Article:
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An effect whereby a mass moving in a rotating system experiences a force (the Coriolis force) acting perpendicular to the direction of motion and to the axis of rotation. On the earth, the effect tends to deflect moving objects to the right in the northern hemisphere and to the left in the southern and is important in the formation of cyclonic weather systems.
- ‘The equation above shows that the Coriolis force becomes more important the further the wind is from the equator, since the sine of the latitude at the equator is zero.’
- ‘The gyroscopes sense angular motion by measuring the Coriolis effect induced by rotation, using a vibrating MEMS structure.’
- ‘You might be wondering: If the Coriolis force turns winds to the right in the Northern Hemisphere, why do winds go counterclockwise around large systems, such as hurricanes, north of the equator?’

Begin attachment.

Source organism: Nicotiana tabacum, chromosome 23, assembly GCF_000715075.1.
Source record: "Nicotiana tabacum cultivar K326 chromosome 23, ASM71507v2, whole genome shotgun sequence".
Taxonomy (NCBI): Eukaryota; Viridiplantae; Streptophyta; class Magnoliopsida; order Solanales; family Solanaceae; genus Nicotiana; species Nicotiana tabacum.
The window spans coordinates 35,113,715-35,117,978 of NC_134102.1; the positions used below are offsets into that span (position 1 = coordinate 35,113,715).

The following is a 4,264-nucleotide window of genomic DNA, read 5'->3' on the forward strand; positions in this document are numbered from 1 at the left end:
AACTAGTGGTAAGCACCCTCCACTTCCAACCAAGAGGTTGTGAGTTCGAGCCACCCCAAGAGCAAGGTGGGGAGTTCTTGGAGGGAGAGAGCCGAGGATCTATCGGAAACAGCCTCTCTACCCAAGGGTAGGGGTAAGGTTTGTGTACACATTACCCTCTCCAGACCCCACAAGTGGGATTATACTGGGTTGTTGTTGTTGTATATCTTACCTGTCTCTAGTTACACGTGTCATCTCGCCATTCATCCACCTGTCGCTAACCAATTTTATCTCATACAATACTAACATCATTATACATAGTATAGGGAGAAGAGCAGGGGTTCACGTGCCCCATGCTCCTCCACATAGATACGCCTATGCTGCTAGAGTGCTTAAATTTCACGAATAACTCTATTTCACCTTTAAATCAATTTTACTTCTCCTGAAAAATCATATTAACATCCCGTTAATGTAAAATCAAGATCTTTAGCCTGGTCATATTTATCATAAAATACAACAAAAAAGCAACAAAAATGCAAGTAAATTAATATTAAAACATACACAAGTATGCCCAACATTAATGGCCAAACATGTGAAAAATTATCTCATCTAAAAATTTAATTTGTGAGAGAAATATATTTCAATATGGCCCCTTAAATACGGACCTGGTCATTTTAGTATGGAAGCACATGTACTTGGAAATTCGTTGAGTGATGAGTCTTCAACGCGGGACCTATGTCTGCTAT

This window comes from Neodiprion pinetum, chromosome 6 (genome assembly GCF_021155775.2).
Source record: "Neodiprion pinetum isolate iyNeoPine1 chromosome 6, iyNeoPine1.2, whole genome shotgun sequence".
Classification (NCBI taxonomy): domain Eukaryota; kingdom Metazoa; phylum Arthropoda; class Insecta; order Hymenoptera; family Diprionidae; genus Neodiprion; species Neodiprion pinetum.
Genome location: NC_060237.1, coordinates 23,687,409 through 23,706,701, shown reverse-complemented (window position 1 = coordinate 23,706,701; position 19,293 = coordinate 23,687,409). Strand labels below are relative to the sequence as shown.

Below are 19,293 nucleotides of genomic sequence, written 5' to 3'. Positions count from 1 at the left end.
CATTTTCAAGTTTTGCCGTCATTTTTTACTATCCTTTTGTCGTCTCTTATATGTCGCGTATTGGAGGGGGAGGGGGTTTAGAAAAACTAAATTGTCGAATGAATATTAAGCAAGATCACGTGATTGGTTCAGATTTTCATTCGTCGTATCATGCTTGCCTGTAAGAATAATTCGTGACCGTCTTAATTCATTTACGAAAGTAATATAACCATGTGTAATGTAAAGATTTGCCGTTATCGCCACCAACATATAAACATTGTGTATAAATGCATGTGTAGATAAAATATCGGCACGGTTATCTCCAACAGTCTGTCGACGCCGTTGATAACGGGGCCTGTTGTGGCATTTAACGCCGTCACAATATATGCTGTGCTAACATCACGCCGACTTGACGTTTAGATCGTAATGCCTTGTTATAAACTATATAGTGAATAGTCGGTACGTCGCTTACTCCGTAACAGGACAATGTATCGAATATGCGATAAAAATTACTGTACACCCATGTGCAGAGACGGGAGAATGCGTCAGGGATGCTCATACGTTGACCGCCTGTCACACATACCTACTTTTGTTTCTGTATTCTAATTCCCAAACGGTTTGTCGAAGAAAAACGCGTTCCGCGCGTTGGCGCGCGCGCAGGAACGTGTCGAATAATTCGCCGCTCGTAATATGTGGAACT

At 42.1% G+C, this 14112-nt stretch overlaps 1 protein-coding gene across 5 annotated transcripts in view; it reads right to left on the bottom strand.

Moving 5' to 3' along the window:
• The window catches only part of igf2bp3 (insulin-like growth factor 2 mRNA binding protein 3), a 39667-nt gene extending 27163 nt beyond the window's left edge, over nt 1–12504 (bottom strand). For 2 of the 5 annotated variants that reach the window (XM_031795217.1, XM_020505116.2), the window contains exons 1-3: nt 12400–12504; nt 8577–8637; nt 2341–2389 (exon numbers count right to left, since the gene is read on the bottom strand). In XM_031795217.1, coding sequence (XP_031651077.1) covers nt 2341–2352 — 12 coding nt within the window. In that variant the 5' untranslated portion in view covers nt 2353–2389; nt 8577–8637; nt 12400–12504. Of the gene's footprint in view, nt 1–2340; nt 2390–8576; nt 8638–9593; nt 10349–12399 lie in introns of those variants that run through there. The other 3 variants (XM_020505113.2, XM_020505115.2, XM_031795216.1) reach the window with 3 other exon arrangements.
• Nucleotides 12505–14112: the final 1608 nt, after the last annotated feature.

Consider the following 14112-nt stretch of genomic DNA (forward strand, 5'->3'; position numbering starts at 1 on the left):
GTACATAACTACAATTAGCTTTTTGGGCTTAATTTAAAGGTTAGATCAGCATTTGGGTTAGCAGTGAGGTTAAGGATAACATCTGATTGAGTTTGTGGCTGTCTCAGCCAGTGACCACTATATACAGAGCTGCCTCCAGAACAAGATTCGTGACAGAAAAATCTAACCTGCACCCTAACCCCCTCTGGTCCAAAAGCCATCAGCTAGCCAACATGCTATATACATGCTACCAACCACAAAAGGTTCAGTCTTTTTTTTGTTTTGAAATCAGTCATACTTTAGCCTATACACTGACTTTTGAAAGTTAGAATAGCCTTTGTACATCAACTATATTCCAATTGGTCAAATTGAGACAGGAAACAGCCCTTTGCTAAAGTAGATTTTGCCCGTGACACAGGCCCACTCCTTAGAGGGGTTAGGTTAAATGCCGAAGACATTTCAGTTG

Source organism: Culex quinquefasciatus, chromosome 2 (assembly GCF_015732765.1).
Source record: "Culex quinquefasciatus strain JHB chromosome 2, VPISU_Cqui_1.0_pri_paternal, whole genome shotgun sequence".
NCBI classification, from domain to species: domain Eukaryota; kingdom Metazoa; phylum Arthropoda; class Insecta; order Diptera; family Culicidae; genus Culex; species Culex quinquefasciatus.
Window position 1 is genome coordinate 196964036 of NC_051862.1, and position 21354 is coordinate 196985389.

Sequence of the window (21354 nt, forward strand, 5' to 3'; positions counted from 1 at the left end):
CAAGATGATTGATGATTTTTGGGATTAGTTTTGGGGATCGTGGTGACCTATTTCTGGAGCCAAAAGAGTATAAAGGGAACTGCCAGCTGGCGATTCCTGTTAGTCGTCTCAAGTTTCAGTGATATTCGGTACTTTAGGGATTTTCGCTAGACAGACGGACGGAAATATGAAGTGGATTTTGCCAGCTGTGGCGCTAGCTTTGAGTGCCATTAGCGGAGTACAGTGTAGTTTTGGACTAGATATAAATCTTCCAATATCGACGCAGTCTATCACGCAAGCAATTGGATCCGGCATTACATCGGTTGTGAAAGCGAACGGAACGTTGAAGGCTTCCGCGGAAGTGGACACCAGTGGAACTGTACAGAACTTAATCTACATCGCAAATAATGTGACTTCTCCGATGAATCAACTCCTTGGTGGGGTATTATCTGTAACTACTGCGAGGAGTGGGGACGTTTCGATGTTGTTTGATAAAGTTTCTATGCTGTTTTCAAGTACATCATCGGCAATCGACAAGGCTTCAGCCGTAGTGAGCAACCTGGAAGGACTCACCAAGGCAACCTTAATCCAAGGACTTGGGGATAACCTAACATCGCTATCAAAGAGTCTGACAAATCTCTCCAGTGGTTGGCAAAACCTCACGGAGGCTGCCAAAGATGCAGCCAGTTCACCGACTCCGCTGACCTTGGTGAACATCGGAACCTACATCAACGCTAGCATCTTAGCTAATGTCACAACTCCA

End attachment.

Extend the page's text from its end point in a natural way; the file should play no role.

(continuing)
- ‘The Coriolis effect explains why areas of high atmospheric pressure rotate clockwise, and low pressure areas counterclockwise, in the northern hemisphere.’
- ‘This is known as the Coriolis effect and results in the formation of giant eddies (cyclones and anticyclones).’
Early 20th century: named after Gaspard Coriolis (1792–1843), French engineer.
Coriolis effect/ˌkôrēˈōləs iˌfekt/
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